Owens Corning’s History with Asbestos
From the 1950s to 1972, Owens Corning added the toxic mineral asbestos to its ceiling tiles, mastic, cement and insulation for pipes, ducts, equipment and cold storage systems. At the time, asbestos was widely used because of its natural resistance to heat.
In 1997, Owens Corning acquired Fibreboard Corporation, which made a variety of asbestos-containing insulation and construction products. The acquisition made Owens Corning liable for injuries caused by Fibreboard’s asbestos products.
Owens Corning began facing asbestos lawsuits in the late 1970s. Over the next three decades, it was named in hundreds of thousands of asbestos lawsuits. By 2000, it had settled with 440,000 people who claimed Owens Corning’s products caused them to develop asbestos-related illnesses such as mesothelioma.
Development of Asbestos Trust
Owens Corning tried several legal and financial maneuvers in an attempt to avoid bankruptcy. In 1998, it combined 176,000 asbestos claims into the National Settlement Program and attempted to settle them for $1.2 billion.
However, the program quickly grew to include 237,000 claims. In 2000, approximately 10,000 claims were filed in the third quarter alone. Owens Corning announced it could not afford the debt and filed for Chapter 11 bankruptcy in October 2000, according to The Washington Post.
Part of the company’s reorganization plan involved the creation of the Owens Corning / Fibreboard Asbestos Personal Injury Trust in 2006. The trust was funded with about $5 billion to compensate victims of both Owens Corning and Fibreboard Corporation. By 2008, the trust had paid out $1.4 billion in asbestos claims.
In May 2011, Owens Corning sold 7,000,000 shares of stock and all proceeds went to fund the trust.
The current payment percentages are 7.8% for Owens Corning claims and 6.7% for Fibreboard claims.
In September 2021, the trust updated signature policies for exposure evidence and release forms to allow claimants to use electronic signatures along with one witness signature in lieu of notarization.
Asbestos Litigation Involving Owens Corning
The first asbestos-related claims against Owens Corning emerged in 1978 when two shipyard workers with asbestosis chose to file a class action lawsuit on behalf of 5,000 other workers.
The lawsuit, filed against Owens Corning and 14 other manufacturers of asbestos-containing products, alleged the companies knew about the dangers of asbestos as early as 1938, but failed to properly warn workers about the hazards of asbestos exposure.
By 1990, Owens Corning was the defendant in roughly 84,500 asbestos-related lawsuits. By the time of its bankruptcy, Owens Corning had been named in 243,000 asbestos-related claims.
In one standout case in 1997, a Florida jury awarded Deward Ballard $31 million in punitive damages and $1.8 million in compensatory damages after he developed mesothelioma cancer from working with Owens Corning products. The court determined that Owens Corning had concealed information concerning asbestos hazards for more than 30 years.
Owens Corning Asbestos Products & Workers at Risk
Workers in the construction industry, especially insulators, were at risk of working with Owens Corning’s asbestos products.
Owens Corning products that contained asbestos included:
- Kaylo Heat Insulating Block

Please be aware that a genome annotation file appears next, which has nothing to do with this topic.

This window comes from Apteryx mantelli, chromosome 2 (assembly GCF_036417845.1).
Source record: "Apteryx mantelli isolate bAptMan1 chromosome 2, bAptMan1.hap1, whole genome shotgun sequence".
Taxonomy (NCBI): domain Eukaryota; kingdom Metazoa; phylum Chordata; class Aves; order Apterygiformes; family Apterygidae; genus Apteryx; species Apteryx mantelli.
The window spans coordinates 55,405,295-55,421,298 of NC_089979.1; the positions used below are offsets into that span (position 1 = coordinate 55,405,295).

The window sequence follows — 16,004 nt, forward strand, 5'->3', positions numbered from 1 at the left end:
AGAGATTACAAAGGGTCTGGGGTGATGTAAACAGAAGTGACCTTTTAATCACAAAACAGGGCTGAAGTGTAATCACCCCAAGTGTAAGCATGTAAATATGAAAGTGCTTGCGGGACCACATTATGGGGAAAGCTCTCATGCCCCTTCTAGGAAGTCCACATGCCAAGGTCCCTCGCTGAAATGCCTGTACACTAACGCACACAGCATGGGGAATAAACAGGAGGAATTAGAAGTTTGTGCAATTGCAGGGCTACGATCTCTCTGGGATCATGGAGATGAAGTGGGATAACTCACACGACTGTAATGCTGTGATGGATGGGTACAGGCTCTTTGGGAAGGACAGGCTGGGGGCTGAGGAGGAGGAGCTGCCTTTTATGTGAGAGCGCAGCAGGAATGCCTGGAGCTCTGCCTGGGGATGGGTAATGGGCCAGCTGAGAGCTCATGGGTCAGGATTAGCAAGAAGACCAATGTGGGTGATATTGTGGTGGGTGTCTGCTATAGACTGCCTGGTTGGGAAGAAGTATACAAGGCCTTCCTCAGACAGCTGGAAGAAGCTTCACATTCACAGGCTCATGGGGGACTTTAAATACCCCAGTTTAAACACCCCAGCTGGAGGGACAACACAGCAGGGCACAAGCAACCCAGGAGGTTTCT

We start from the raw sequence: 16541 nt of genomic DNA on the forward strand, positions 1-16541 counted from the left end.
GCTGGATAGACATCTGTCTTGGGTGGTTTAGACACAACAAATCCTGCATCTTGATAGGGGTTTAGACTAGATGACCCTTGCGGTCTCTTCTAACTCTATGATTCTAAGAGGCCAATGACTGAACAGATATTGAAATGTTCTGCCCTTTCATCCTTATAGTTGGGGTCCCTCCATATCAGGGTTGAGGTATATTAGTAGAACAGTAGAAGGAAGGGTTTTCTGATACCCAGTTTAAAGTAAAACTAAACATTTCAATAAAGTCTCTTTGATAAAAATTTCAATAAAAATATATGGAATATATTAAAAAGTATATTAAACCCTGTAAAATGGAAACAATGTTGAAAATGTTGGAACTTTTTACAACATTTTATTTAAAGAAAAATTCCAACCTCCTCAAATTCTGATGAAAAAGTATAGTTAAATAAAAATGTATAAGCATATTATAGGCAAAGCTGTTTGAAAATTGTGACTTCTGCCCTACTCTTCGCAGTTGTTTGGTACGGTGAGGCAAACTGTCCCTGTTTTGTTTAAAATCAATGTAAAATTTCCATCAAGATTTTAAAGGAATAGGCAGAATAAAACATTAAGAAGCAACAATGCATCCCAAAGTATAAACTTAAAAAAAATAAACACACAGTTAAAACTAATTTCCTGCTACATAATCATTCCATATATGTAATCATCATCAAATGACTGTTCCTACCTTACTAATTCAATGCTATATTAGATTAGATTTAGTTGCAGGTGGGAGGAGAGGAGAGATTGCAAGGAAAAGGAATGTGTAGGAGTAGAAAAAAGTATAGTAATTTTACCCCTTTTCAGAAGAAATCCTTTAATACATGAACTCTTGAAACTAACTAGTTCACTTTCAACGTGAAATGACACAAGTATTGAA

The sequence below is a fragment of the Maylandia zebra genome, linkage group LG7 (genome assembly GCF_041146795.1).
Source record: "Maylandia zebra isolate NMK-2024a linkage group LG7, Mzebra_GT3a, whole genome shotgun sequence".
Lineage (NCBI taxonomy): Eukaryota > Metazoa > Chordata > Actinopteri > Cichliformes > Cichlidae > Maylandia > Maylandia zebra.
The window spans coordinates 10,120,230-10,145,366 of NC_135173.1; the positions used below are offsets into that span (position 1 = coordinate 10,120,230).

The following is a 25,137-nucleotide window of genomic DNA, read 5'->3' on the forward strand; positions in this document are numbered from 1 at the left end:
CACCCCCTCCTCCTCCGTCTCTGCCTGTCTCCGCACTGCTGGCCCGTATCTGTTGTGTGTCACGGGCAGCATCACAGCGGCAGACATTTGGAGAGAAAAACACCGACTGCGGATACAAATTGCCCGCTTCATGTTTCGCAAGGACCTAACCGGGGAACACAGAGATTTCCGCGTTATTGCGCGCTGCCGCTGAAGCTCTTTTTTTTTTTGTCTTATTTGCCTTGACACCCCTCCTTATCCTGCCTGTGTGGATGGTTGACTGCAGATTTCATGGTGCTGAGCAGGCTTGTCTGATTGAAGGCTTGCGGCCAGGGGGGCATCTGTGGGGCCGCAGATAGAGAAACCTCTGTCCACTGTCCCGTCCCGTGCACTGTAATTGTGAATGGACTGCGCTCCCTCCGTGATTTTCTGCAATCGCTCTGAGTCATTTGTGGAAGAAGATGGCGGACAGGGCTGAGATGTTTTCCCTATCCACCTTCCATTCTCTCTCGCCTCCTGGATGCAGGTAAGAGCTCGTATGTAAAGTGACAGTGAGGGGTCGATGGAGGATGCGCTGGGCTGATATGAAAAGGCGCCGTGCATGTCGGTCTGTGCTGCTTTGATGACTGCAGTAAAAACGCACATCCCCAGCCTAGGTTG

- Kaylo Pipe Insulation
- Kaylo Duct Insulation
- Kaylo Equipment Insulation
- Kaylo Cold Storage Systems
- Kaylo Insulating Roof Tile
- Ceiling Tile
- One Cote Cement
- Insulating Cement
- Finishing Cement
- Type II Mastic
- Ready Mix
Insulators who worked in homes, commercial buildings and industrial settings may have handled Owens Corning’s asbestos insulation.
The company’s pipe insulation was also commonly used on U.S. Navy ships. As a result, shipyard workers and Navy crew members were at risk of exposure to asbestos-containing pipe insulation.
Other occupations at risk of exposure to Owens Corning’s asbestos products include roofers, cement workers, carpenters and painters.
Owens Corning History
Owens Corning initially got its start as Corning Glass, a company that experimented with glass fiber.
In 1935, Corning Glass approached Owens-Illinois with a proposal to join forces, and by 1938, the Owens-Corning Fiberglas Corporation was announced. The company worked under this name until 1996, when it was shortened to Owens Corning to reflect a growth in business.
Owens Corning was the first to manufacture fiberglass insulation, and it quickly became the most popular form of home insulation. Owens Corning is now the world’s largest fiberglass manufacturer.
The company went public in 1952, and from the 1960s through the 1980s, Owens Corning expanded into new markets.
In 1986, the company dealt with a hostile takeover bid by taking on $2.5 billion in debt, a move from which Owens Corning never recovered. An economic slowdown in 1989 undercut the company’s profits in the construction industry. Asbestos litigation added to the company’s financial woes.
The company’s decline continued throughout the 1990s. A few years after the acquisition of Fibreboard Corporation, Owens Corning filed for bankruptcy and created a personal injury trust to handle asbestos claims filed against both companies.
In 2017, Owens Corning acquired Pittsburgh Corning Corp. for $560 million. The Pittsburgh-based glass manufacturer emerged from Chapter 11 bankruptcy protection in 2016. It was previously owned by the Pittsburgh Corning Asbestos Personal Injury Settlement Trust as part of a multi-billion-dollar settlement of asbestos claims.